The latest update to Switcher Studio has arrived! Everything in this release is designed to make your experience with Switcher more streamlined. For instance, you can now upload creative assets to Switcher Cloud in batches rather than one by one. Genius, right? And you can turn audio monitoring on and off right inside the app. Bye bye, echo. You can even run Video Chat entirely from Switcher itself. Plus, everyone’s getting more Video Chat hours! It’s an update so big that it merits a whole new number (or if you wanna get nerdy, which we always do, a new whole number): Switcher Studio 5.0.
Today our developers are rolling out yet another update — Switcher Studio 4.5. Doesn’t it feel like they just released 4.4 like two days ago? Or was it two weeks ago? Is time still a thing? Here’s a look at what they were able to build from their basements while we’ve all been social distancing. The update includes more flexible multiviews, a new color picker, customizable donation overlays, easier ways to screenshare, Video Chat upgrades, and more. Are you thinking what I’m thinking? Let’s never let them out of their basements.
To help those in our hometown stay connected from a distance, we’re giving three free months of our livestreaming software, Switcher Studio, to metro Louisville area nonprofits, news organizations, and small businesses (fewer than 50 employees). Apply for your free account here.
Since the onset of social distancing, we’ve heard from tons of organizations that are looking for ways to take their work online. There are conference planners trying to salvage sessions, journalists trying to report from home, local government departments trying to reach their people, churches trying to hold remote worship services. We’ve seen livestreaming used in all of these circumstances, and we think it can work for your organization too.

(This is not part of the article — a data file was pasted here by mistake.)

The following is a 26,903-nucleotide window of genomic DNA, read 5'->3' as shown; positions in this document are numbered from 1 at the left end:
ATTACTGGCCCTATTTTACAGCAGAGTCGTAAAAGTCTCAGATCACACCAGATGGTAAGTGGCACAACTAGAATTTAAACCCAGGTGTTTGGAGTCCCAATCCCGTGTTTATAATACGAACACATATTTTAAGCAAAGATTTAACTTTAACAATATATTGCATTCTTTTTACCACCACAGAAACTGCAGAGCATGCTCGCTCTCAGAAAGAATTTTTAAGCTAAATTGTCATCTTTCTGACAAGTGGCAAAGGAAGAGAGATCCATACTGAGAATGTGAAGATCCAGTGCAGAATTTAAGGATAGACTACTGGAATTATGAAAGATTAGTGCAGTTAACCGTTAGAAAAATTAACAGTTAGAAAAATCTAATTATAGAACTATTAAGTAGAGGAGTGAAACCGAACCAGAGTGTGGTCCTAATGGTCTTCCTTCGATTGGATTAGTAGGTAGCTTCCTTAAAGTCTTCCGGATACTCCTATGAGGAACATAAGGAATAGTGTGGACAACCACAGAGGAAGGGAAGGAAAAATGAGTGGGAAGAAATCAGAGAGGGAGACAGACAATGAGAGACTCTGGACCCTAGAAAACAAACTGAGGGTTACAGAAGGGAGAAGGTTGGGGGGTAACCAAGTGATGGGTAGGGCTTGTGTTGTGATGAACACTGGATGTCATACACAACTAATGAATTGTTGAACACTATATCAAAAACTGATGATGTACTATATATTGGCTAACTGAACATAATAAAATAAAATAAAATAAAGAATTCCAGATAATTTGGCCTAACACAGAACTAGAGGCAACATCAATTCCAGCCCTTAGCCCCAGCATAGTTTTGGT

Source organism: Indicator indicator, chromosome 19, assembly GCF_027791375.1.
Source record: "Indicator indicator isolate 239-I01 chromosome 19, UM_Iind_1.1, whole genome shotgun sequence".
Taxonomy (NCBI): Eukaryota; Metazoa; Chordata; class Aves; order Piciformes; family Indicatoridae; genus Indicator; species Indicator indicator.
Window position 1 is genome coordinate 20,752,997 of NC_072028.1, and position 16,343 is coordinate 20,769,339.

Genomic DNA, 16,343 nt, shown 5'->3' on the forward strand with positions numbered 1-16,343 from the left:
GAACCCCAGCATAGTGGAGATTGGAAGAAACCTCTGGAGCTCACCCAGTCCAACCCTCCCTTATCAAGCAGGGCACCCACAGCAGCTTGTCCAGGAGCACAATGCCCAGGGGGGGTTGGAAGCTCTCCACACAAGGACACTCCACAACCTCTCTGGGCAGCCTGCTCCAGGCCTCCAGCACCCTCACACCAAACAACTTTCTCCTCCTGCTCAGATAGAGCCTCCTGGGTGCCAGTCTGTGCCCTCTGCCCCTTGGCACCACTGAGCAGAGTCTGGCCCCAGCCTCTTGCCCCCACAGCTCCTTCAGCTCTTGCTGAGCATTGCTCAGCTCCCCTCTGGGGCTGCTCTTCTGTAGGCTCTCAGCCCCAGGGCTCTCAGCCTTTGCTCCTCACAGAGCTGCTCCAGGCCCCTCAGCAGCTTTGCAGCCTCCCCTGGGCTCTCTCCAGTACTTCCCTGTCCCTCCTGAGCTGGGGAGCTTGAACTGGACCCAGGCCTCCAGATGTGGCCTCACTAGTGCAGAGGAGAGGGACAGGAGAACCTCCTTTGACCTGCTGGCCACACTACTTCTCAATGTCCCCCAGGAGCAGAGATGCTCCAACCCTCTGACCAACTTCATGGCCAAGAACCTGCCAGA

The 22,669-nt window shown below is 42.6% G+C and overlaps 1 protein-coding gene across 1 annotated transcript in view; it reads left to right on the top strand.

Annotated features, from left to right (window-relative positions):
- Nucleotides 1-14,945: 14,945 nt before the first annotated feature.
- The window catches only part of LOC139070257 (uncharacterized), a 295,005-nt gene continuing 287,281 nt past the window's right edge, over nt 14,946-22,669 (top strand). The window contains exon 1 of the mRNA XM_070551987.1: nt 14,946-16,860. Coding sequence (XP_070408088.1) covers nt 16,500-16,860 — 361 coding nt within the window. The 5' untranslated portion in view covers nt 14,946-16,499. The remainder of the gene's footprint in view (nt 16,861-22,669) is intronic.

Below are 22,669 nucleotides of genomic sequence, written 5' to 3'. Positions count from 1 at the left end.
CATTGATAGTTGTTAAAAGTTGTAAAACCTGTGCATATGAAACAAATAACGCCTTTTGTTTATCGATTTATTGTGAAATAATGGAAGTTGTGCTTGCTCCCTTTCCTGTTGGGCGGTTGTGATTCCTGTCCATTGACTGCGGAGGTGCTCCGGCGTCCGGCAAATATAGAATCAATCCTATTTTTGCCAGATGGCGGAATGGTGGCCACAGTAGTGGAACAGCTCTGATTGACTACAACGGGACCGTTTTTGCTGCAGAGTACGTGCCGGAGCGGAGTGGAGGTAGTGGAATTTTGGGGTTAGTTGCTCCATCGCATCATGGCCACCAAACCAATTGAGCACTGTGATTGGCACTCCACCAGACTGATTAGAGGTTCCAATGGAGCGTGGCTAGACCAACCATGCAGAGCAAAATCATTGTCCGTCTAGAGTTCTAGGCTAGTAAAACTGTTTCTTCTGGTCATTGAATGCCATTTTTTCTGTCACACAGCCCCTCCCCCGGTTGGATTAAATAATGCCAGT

This week we’re gradually rolling out Switcher Studio 4.4, which includes both form and function updates to the Switcher app. It will be available to all Switcher users over the course of the next few days. So be on the lookout for these changes soon, and check out what’s new below.
As of last week, the U.S.-based Switcher team has gone all remote. We’re tackling the same projects and holding the same meetings, but we’re doing it at a distance, hoping to do our part to slow the spread of COVID-19. We know you’re likely in the same situation, which is why we’re amping up your Switcher Studio access to help you do your work at a distance too.
As a marketer, I rely heavily on media kits. They’re the first thing I look for when I want to place an ad or purchase a sponsorship in a specific content channel, whether that’s an email newsletter, a blog, a podcast, a video channel, etc.
That’s why it’s super important for livestreamers to create a media kit — and for news or multimedia organizations to include their livestreams in their media kits. Media kits help you monetize your content by presenting potential business partners and sponsors with all the pertinent information about your brand, your channels, your reach, and the cost to partner with you.
The Radio Television Digital News Association conducts an annual survey of newsrooms across the U.S., and one of the open-ended questions they ask every year is, “What is the most important new thing you started doing with social media in the past year?”